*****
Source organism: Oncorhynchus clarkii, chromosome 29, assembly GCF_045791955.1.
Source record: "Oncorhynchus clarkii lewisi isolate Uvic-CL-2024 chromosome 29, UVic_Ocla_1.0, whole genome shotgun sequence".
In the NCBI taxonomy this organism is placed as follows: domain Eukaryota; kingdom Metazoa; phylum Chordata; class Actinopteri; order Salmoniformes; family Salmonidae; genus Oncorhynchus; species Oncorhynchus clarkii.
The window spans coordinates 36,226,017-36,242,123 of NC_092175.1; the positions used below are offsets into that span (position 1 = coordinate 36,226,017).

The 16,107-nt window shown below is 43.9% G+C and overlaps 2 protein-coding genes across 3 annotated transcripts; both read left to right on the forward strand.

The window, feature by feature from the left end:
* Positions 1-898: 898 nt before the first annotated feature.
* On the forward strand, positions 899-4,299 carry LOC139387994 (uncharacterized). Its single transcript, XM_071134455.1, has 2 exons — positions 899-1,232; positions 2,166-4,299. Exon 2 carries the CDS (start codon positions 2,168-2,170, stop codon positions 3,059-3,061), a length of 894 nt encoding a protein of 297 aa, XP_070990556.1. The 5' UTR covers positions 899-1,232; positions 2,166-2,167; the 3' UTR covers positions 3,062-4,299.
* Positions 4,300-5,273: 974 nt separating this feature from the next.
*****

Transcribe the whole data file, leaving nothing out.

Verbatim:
Source organism: Oncorhynchus clarkii, chromosome 29, assembly GCF_045791955.1.
Source record: "Oncorhynchus clarkii lewisi isolate Uvic-CL-2024 chromosome 29, UVic_Ocla_1.0, whole genome shotgun sequence".
In the NCBI taxonomy this organism is placed as follows: domain Eukaryota; kingdom Metazoa; phylum Chordata; class Actinopteri; order Salmoniformes; family Salmonidae; genus Oncorhynchus; species Oncorhynchus clarkii.
The window spans coordinates 36,226,017-36,242,123 of NC_092175.1; the positions used below are offsets into that span (position 1 = coordinate 36,226,017).

The 16,107-nt window shown below is 43.9% G+C and overlaps 2 protein-coding genes across 3 annotated transcripts; both read left to right on the forward strand.

The window, feature by feature from the left end:
* Positions 1-898: 898 nt before the first annotated feature.
* On the forward strand, positions 899-4,299 carry LOC139387994 (uncharacterized). Its single transcript, XM_071134455.1, has 2 exons — positions 899-1,232; positions 2,166-4,299. Exon 2 carries the CDS (start codon positions 2,168-2,170, stop codon positions 3,059-3,061), a length of 894 nt encoding a protein of 297 aa, XP_070990556.1. The 5' UTR covers positions 899-1,232; positions 2,166-2,167; the 3' UTR covers positions 3,062-4,299.
* Positions 4,300-5,273: 974 nt separating this feature from the next.